What specific solutions do you propose to combat homelessness and to make housing more affordable to residents?

I will work for housing first solutions and comprehensive plans that address the interconnected social issues our community faces around homelessness. I will support a comprehensive approach that looks to address homelessness holistically.

Affordable housing is the, or one of the, most urgent issues we must tackle. We need to find county solutions to reduce the cost of housing. I will continue to support projects like the Lima Ola affordable housing project and support the development of additional family units and rentals on existing properties to accommodate growing families and additional rentals.

I believe we must find ways to discourage off shore vacation rental home buying, which is playing a part in pushing local families out of the market. We need to look at out of the box solutions to help offset and reduce rental costs and encourage and incentivize home owners to rent their homes on long term affordable leases to local families.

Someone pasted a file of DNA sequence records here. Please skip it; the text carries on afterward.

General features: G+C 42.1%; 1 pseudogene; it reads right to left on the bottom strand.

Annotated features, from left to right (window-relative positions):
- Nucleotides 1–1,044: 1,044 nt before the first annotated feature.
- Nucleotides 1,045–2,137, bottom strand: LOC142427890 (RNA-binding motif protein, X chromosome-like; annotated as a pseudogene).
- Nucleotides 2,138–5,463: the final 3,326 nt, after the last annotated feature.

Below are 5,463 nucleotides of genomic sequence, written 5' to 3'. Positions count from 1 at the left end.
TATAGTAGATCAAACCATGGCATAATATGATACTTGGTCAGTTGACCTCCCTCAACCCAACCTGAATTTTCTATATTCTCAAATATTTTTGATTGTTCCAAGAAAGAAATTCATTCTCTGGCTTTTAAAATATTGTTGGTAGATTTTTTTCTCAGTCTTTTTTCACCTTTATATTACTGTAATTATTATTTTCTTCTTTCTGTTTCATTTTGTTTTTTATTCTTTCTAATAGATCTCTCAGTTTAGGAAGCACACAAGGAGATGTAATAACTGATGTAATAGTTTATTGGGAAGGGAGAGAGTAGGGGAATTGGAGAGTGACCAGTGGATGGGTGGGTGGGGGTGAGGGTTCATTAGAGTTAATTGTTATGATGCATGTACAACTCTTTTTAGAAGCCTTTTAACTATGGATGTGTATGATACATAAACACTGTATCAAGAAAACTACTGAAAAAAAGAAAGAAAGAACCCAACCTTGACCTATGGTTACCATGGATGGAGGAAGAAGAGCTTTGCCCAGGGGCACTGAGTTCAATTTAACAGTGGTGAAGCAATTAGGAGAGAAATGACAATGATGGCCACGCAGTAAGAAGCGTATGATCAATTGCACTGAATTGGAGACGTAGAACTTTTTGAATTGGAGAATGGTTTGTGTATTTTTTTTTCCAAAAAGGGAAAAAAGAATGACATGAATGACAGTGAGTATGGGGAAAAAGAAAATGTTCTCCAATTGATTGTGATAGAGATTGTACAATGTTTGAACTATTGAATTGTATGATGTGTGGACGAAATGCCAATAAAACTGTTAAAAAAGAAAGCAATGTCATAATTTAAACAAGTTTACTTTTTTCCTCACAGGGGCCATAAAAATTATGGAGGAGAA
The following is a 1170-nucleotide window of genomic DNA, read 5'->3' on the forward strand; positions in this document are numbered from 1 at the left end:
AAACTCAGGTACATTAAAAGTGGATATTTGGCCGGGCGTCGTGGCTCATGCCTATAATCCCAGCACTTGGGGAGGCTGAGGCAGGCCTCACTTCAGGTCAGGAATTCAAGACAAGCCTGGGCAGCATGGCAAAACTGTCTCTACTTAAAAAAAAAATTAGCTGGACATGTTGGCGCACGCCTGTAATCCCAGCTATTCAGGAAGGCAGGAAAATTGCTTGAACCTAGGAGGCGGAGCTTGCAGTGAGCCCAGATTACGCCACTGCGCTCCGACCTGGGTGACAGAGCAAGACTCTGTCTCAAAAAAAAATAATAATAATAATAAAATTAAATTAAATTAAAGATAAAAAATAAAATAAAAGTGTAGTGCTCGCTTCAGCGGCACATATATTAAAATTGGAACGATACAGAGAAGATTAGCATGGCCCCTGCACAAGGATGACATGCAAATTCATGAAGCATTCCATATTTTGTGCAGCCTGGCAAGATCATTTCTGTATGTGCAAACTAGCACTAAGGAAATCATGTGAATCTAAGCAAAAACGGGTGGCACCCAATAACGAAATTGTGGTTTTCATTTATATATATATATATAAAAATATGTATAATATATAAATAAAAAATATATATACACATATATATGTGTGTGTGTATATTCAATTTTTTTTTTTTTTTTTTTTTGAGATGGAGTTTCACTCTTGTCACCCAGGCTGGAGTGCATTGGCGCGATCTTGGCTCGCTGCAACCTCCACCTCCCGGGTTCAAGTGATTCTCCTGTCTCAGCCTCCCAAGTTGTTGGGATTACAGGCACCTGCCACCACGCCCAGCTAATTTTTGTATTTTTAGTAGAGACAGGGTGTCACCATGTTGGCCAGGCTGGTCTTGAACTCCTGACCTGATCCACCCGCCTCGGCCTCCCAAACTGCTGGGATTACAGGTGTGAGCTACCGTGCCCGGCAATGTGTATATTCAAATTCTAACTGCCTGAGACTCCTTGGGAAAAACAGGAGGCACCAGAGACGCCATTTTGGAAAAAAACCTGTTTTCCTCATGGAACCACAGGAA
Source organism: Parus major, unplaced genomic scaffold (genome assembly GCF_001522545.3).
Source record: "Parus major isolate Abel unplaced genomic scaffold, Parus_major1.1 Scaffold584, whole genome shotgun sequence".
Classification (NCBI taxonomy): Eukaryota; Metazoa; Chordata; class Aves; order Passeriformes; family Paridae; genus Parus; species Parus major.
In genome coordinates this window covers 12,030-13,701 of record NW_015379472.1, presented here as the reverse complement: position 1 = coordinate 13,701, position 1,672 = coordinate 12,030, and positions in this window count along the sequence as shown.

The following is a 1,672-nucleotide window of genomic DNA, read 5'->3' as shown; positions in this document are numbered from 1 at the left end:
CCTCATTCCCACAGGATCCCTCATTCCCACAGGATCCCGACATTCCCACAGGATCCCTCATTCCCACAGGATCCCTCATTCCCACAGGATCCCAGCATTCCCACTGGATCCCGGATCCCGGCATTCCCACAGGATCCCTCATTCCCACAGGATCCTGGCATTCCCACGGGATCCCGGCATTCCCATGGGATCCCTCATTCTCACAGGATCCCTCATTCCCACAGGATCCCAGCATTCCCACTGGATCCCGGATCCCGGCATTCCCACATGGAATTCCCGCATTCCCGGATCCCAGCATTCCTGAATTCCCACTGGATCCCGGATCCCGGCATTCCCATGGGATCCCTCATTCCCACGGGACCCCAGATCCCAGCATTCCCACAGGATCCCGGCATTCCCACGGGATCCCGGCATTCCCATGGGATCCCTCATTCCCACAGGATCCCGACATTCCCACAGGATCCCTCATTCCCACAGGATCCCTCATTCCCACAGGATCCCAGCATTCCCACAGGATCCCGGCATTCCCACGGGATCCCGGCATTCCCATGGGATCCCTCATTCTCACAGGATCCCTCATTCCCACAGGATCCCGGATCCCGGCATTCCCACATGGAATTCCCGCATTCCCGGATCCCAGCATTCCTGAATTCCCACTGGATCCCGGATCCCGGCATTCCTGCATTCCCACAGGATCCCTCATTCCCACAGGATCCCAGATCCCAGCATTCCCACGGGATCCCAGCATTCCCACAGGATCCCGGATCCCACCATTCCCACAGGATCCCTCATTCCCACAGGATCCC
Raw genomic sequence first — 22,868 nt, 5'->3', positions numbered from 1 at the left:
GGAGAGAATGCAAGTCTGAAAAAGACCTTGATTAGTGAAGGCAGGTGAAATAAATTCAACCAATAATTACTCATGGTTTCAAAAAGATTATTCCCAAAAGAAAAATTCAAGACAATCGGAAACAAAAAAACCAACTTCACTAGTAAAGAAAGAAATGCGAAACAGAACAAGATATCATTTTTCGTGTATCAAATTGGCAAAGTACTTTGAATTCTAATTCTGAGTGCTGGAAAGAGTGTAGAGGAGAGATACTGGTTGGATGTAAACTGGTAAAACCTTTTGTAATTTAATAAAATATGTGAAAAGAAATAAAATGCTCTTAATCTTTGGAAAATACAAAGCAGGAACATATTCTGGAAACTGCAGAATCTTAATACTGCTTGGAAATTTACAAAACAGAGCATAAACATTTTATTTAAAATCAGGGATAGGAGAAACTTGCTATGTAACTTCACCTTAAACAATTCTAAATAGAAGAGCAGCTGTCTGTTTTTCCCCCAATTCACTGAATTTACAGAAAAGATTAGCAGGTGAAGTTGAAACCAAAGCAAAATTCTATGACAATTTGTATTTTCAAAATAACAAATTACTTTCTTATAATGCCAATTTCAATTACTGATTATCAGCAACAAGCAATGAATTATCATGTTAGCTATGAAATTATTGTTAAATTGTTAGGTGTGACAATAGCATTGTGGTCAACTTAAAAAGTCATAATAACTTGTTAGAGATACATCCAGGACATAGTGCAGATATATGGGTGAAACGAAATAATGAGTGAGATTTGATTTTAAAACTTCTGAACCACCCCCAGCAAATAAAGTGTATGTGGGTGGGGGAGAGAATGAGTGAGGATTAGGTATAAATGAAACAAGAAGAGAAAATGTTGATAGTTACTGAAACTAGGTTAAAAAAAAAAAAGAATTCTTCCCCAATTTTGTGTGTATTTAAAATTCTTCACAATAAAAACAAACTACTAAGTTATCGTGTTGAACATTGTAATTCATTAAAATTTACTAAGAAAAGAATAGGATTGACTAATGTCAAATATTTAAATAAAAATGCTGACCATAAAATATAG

We also must tackle the needed infrastructure upgrades to accommodate these additional units and developments. We need to work with departments to understand what is holding up approved family units and address those permit blockages and infrastructure needs. If elected I will dive into the research that has been done on things that have worked in other areas and connect with the groups working on this issue to address the gaps.

As the COVID-19 pandemic continues, what more should county government do to protect residents’ health?